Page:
MOTION Dance Theatre goes behind the scenes of New/Now/Next

ROOM TO ROAM: "I want MOTION to inspire creative, innovative thought of all kinds," says Nick Kepley, founder of MOTION Dance Theatre. The company holds an annual residency and production in Asheville. Photo by Parker J. Pfister

“The mission of MOTION is really to allow the choreographers a chance to experiment,” says Nick Kepley, founder and artistic director of MOTION Dance Theatre. “It’s surprising how there isn’t much opportunity in the world for that to happen. So with MOTION, I really wanted to allow choreographers a chance to take a risk and try new things.” And trying new things is exactly what this year’s residency and performance, New/Now/Next, is all about. MOTION returns to Asheville this summer with a production at Diana Wortham Theatre on Friday and Saturday, July 10 and 11.

Since Kepley introduced MOTION six years ago in New York City, the three-week-long choreographic residency has been constantly evolving and changing. In its second season, the program moved its location to Asheville (its director’s hometown), and ever since, MOTION Dance Theatre has been providing Western North Carolina with premier contemporary dance performances each summer.

“I called this season New/Now/Next for several reasons: There’s three works in the program, and three different choreographers, all of whom have won multiple awards,” says Kepley. “And it’s also new work. … It’s all about what’s next in the career field, in the dance world.” This year’s residency boasts three top-notch choreographers — Gina Patterson, James Gregg and Loni Landon. All three are accomplished artists, and Landon was recently named one of 13 choreographers to watch for 2015 by Dance Spirit magazine.

Plus, Kepley is proud to showcase the work of two women this season. “Unfortunately there’s a real shortage of female choreographers in the world,” he says. “I try to always invite at least one but I’m happy this year to have two.”

This will be the first year where Kepley himself won’t be choreographing a piece for MOTION’s performance. “It’s such a difficult job to try to run the company and also choreograph that I’ve decided this year to just focus on doing the executive tasks,” he says. Does he miss creating dances for the show? “Well, it’s nice to just focus on one thing — actually, there are still 50 things I’m focusing on — but at least they’re only in one area,” he says. “And I still teach classes in the mornings, so I’m not too deprived.”

MOTION has a reputation for being a somewhat unusual dance company, one that highlights the creative and imaginative process as much as the actual finished product. “Even though we do a final performance, it really is about the work that happens in the studio,” says Kepley. “Over the years, the mission has also become equally about the audience and revealing the process to them.”

Throughout the residency, the company holds a program called “Doors Open” from noon-1 p.m. on Fridays, where the public is invited into the studio to watch rehearsals. “If you came to all three of those, you would get to see the journey that the pieces take over the course of the residency,” Kepley says. MOTION also makes a point to document the process. Before each piece in the final show, a short video is screened that features interviews and rehearsal footage so that the audience gains a deeper understanding.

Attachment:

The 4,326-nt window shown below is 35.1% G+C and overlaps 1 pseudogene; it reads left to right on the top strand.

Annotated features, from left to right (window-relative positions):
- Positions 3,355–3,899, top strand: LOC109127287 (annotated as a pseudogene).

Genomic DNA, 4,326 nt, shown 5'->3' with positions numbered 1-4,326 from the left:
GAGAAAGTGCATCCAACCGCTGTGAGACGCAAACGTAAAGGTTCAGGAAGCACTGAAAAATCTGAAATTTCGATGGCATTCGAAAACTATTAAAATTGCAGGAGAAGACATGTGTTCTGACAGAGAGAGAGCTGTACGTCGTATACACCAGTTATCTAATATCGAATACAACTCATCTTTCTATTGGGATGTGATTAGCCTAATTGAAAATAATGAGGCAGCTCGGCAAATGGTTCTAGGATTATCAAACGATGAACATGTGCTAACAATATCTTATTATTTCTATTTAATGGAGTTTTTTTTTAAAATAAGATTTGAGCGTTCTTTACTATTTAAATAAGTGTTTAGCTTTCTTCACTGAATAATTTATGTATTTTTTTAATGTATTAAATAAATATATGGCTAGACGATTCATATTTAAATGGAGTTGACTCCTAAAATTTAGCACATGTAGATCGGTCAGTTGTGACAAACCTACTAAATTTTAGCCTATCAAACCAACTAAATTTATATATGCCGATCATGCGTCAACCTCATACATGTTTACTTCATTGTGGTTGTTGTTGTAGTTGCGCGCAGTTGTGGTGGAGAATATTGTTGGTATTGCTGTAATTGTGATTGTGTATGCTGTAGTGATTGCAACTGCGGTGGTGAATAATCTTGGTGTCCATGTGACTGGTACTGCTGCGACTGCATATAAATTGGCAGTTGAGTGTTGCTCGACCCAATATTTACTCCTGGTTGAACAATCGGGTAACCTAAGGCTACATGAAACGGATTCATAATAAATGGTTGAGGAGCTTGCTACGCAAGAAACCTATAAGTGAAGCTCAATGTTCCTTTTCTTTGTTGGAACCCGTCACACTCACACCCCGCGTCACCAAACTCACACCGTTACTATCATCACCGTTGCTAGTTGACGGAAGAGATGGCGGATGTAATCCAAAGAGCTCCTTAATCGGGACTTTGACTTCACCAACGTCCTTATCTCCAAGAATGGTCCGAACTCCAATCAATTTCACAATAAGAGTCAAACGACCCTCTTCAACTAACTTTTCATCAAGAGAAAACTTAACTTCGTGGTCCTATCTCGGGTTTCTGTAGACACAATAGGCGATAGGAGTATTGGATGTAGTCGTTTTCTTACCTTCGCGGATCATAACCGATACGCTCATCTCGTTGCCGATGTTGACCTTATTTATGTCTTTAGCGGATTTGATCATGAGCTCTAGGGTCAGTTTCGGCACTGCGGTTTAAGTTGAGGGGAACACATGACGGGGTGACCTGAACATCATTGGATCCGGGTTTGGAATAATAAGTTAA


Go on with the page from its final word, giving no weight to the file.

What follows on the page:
This year, Kepley adds, “There’s also going to be a surprise interactive element to the intermission that I don’t want to give away.”

On opening night Kepley will also display the work of artist and former dancer Anthe Capitan-Valais. “Last year she actually sketched my piece on her iPad during the performance,” Kepley says. “We’re going to show those pieces to the audience as they come into the lobby, and we’ll play a video explaining her own process. This year I’m trying to make the whole thing feel more like an event, like it’s an experience.”

So can Kepley offer any hints about what to expect from New/Now/Next? “The only thing I know at this point is that one of the choreographers is going to use masks in some way, because I had to order them for him,” Kepley says. “Other than that, absolutely anything could happen.”

WHAT: MOTION Dance Theatre

WHERE: Diana Wortham Theatre,

WHEN: Friday and Saturday, July 10 and 11, at 8 p.m. $35 adults/$25 seniors/$15 students/$10 children


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About Melissa Sibley
Melissa Sibley is from a tiny town near the coast of North Carolina called New Bern, and will be a senior next year at UNC Asheville. She is a Literature major with an emphasis on Creative Writing, and a Psychology minor. She plans to stay in Asheville after graduation and continue to work on her personal and public writing through internships/employment with local publications. Follow me @MissMelissaSib

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